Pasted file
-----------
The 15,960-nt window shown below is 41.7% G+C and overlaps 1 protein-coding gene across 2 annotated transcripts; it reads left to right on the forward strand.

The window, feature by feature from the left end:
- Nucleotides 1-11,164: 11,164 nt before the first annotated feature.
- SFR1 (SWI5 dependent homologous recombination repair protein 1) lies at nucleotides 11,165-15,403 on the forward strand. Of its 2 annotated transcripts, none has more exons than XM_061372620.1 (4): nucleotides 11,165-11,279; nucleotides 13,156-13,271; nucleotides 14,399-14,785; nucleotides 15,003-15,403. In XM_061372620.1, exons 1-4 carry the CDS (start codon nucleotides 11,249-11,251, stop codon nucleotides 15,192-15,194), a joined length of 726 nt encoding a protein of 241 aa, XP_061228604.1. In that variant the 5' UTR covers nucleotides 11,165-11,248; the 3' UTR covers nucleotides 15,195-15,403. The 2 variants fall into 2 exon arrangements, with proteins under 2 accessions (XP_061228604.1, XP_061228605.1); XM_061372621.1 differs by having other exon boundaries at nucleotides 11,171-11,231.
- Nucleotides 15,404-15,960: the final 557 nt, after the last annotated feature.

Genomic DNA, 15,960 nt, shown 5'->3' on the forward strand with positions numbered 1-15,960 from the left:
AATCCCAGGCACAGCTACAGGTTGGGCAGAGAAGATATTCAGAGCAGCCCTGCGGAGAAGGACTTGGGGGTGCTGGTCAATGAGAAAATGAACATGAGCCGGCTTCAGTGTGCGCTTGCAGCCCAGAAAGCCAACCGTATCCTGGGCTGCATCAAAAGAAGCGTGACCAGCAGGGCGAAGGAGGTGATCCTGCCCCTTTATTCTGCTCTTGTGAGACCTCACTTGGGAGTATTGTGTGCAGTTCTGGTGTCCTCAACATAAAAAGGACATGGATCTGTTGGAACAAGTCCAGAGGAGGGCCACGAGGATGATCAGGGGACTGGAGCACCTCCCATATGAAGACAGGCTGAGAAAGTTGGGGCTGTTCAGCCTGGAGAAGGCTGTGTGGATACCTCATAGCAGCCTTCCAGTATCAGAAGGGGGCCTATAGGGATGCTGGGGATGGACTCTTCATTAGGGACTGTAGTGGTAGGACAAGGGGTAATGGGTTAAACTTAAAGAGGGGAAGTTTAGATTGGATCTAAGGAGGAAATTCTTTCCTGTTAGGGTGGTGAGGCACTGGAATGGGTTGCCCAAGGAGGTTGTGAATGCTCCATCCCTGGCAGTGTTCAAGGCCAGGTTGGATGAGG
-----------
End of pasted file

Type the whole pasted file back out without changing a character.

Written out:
The 15,960-nt window shown below is 41.7% G+C and overlaps 1 protein-coding gene across 2 annotated transcripts; it reads left to right on the forward strand.

The window, feature by feature from the left end:
- Nucleotides 1-11,164: 11,164 nt before the first annotated feature.
- SFR1 (SWI5 dependent homologous recombination repair protein 1) lies at nucleotides 11,165-15,403 on the forward strand. Of its 2 annotated transcripts, none has more exons than XM_061372620.1 (4): nucleotides 11,165-11,279; nucleotides 13,156-13,271; nucleotides 14,399-14,785; nucleotides 15,003-15,403. In XM_061372620.1, exons 1-4 carry the CDS (start codon nucleotides 11,249-11,251, stop codon nucleotides 15,192-15,194), a joined length of 726 nt encoding a protein of 241 aa, XP_061228604.1. In that variant the 5' UTR covers nucleotides 11,165-11,248; the 3' UTR covers nucleotides 15,195-15,403. The 2 variants fall into 2 exon arrangements, with proteins under 2 accessions (XP_061228604.1, XP_061228605.1); XM_061372621.1 differs by having other exon boundaries at nucleotides 11,171-11,231.
- Nucleotides 15,404-15,960: the final 557 nt, after the last annotated feature.

Genomic DNA, 15,960 nt, shown 5'->3' on the forward strand with positions numbered 1-15,960 from the left:
AATCCCAGGCACAGCTACAGGTTGGGCAGAGAAGATATTCAGAGCAGCCCTGCGGAGAAGGACTTGGGGGTGCTGGTCAATGAGAAAATGAACATGAGCCGGCTTCAGTGTGCGCTTGCAGCCCAGAAAGCCAACCGTATCCTGGGCTGCATCAAAAGAAGCGTGACCAGCAGGGCGAAGGAGGTGATCCTGCCCCTTTATTCTGCTCTTGTGAGACCTCACTTGGGAGTATTGTGTGCAGTTCTGGTGTCCTCAACATAAAAAGGACATGGATCTGTTGGAACAAGTCCAGAGGAGGGCCACGAGGATGATCAGGGGACTGGAGCACCTCCCATATGAAGACAGGCTGAGAAAGTTGGGGCTGTTCAGCCTGGAGAAGGCTGTGTGGATACCTCATAGCAGCCTTCCAGTATCAGAAGGGGGCCTATAGGGATGCTGGGGATGGACTCTTCATTAGGGACTGTAGTGGTAGGACAAGGGGTAATGGGTTAAACTTAAAGAGGGGAAGTTTAGATTGGATCTAAGGAGGAAATTCTTTCCTGTTAGGGTGGTGAGGCACTGGAATGGGTTGCCCAAGGAGGTTGTGAATGCTCCATCCCTGGCAGTGTTCAAGGCCAGGTTGGATGAGG